Plague-Like Diseases of Animals

The following article is from The Great Soviet Encyclopedia (1979). It might be outdated or ideologically biased.

Plague-Like Diseases of Animals


a group of infectious diseases characterized by an acute course, a variety of symptoms, and high mortality (70–100 percent). The diseases included in the group (see Table 1) differ from one another in etiology, economic impact, and other aspects.

Viruses are the causative agents of most of the plague-like diseases of animals. However, camel plague and furunculosis are caused by bacteria, and crab plague is caused by a pathogenic fungus. The etiology of pike and whitefish plague has not been

Table 1. Some plague-like diseases of animals
DiseaseAnimals affectedPrincipal symptomsDistribution
Rinderpest (or cattle plague)Cattle, zebus, buffalo, sheep, goats, camels, antelopes, swineFever, erosions and ulcers on the buccal mucosa, conjunctivitis, rhinitis, vaginitis miscarriages, diarrheaAfrica, Middle East; eradicated in the USSR
Classical fever (or hog cholera)SwineFever, prostration, digestive disorders, conjunctivitis, petechial hemorrhagesAsia, America, Africa; isolated cases in the USSR
African swine feverSwineFever, prostration, vomiting, convulsions, paralysis, cyanosis, hemorrhagesAfrica, Spain, Portugal
African horse sicknessHorses, mules, asses, zebras; occasionally dogsFever, weakness, tremors, conjunctivitis, cough, cyanosis of the mucosaAfrica, Middle East
Fowl choleraChickens, guinea fowl, pheasants, peacocksFever, conjunctivitis, cyanosis of the comb and wattle, convulsions, paralysisNorth Africa; sporadically in Europe, including the USSR
Newcastle diseaseChickens, guinea fowl, turkeys, pheasants, peacocksFever, diarrhea, discharges fromthe nose, and mouth, cough, paresis, paralysisAll countries
Anatipestifer infectionDucks, less commonly geese and swansDrowsiness, rhinitis, conjunctivitis, loss of appetite, thirst, diarrhea, inflammation of the cloaca, neurological disordersEurope, including the USSR
DistemperDogs, foxes,arctic foxes, raccoons, mink, polecats, sables, jackals, wolves, catsFever, listlessness, loss of appetite, rhinitis, cough, conjunctivitis, vomiting, diarrhea, thirst, skin rash, pneumonia, convulsions, paralysisWidely distributed in all countries
Camel plagueCamels, rodents, also humansFever, prostration, loss of appetite and rumination, miscarriages, cough, enlargement of superficial lymph nodesAsia, Africa, America, southeastern USSR (natural reservoirs of rodent plague)
Pike plaguePikes, rarely roach, European pike, burbot, European breamHemorrhagic inflammation of the buccal mucosa and gills, skin and scales, necroses, ulcersEurope; a few cases in the USSR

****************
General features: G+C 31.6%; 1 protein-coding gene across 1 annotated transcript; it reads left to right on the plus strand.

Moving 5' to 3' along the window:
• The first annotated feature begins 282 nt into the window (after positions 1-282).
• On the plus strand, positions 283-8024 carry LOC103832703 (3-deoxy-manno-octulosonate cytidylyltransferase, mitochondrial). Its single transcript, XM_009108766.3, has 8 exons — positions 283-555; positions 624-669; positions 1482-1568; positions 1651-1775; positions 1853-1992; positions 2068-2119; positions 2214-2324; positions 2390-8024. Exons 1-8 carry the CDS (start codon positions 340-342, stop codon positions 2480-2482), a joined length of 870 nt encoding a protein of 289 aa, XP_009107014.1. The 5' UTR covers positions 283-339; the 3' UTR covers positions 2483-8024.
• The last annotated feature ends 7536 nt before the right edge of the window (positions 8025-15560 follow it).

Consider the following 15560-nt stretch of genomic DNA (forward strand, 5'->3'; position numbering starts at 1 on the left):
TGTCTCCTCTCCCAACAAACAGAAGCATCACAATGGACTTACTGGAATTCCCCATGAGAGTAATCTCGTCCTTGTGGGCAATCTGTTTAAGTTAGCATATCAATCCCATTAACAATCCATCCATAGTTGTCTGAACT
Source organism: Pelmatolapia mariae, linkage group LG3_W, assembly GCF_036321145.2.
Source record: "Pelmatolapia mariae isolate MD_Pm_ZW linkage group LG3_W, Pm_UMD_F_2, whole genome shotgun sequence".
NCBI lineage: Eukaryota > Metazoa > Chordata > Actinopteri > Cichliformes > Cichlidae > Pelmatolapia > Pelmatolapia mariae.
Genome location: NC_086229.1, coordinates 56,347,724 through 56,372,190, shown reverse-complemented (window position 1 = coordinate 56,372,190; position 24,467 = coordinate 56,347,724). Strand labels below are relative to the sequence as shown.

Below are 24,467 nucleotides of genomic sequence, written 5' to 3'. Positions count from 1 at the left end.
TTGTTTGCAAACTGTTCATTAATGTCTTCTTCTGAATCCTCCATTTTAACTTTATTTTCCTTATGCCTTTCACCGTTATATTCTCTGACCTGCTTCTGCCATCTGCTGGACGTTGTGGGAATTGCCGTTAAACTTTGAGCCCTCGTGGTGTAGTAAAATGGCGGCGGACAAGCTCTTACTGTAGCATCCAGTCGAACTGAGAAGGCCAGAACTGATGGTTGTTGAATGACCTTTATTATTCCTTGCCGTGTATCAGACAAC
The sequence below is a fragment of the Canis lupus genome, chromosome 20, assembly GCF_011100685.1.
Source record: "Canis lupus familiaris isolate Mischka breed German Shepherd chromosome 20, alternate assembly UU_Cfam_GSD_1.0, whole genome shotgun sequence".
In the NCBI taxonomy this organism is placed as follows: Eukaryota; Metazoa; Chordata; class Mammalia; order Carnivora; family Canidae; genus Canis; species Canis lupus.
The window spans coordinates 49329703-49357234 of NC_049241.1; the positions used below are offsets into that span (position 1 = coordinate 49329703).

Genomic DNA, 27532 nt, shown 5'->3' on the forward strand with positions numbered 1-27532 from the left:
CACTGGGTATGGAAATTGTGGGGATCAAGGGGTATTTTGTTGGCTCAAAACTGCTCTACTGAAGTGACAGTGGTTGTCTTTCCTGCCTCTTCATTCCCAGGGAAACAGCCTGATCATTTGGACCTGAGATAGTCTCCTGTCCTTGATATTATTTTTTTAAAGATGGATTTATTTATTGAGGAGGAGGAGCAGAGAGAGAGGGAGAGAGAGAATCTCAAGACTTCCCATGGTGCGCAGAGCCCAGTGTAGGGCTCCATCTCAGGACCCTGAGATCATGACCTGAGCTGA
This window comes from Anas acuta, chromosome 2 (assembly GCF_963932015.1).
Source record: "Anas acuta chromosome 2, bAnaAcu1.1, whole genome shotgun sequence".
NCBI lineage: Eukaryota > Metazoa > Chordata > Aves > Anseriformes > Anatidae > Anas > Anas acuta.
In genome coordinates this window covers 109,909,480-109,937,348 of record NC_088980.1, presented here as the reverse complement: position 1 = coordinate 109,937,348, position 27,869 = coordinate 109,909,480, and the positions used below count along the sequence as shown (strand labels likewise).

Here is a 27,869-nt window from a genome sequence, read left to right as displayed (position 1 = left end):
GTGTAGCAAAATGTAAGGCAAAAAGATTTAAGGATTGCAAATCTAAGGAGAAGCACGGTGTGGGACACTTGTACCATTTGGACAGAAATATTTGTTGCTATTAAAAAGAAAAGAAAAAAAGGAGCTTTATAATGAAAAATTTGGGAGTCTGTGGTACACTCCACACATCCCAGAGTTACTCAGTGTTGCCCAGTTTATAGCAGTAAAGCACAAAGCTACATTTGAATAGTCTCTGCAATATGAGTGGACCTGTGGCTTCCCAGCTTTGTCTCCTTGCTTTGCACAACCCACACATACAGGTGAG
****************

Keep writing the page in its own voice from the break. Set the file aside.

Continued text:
FurunculosisSalmonUlcerative lesions of the skin and scales, necrosis of finsGreat Britain
Whitefish plagueWhitefish (cisco and others)Inflammation of muscles, destruction of skin and scalesEurope; a few cases in the USSR
Crab plagueCrabsWalking on outstretched legs, convulsionsEurope, Baltic region of the USSR (several natural reservoirs)

determined, but the epizootological characteristics of these diseases suggest that they are plague-like diseases.

Plague-like diseases usually occur in epizootics affecting large numbers of animals. They occur throughout the year, strike animals of all ages, and are transmitted by food or through the air (African swine fever and camel plague are also transmissible diseases). The incubation period is brief, averaging three to 12 days; the course is acute, and the animals die soon after onset. Methods of laboratory diagnosis have been developed for almost all of the diseases. Rinderpest (or cattle plague), African swine fever, classical swine fever (or hog cholera), African horse sickness, fowl cholera, and Newcastle disease are highly contagious; control measures include mandatory notification of any outbreak of any one of these diseases, quarantine, and the slaughter of the diseased animals and the burning of the carcasses. If outbreaks of other plague-like diseases occur on a farm, restrictive measures are instituted, the diseased animals are isolated, and disinfection is carried out. Specific preventive agents (vaccines) have been developed for most of the diseases.


Bolezniptits, 2nd ed. Moscow, 1971.
Maloizvestnye zaraznye bolezni zhivotnykh [Sb. st.], 2nd ed. Moscow, 1973.
Shcherbina, A. K. Bolezni ryb, 2nd ed. Kiev, 1973.
Epizootologiia. Edited by R. F. Sosov. Moscow, 1974.
Infektsionnye i invazionnye bolezni loshadei. Moscow, 1976.


The Great Soviet Encyclopedia, 3rd Edition (1970-1979). © 2010 The Gale Group, Inc. All rights reserved.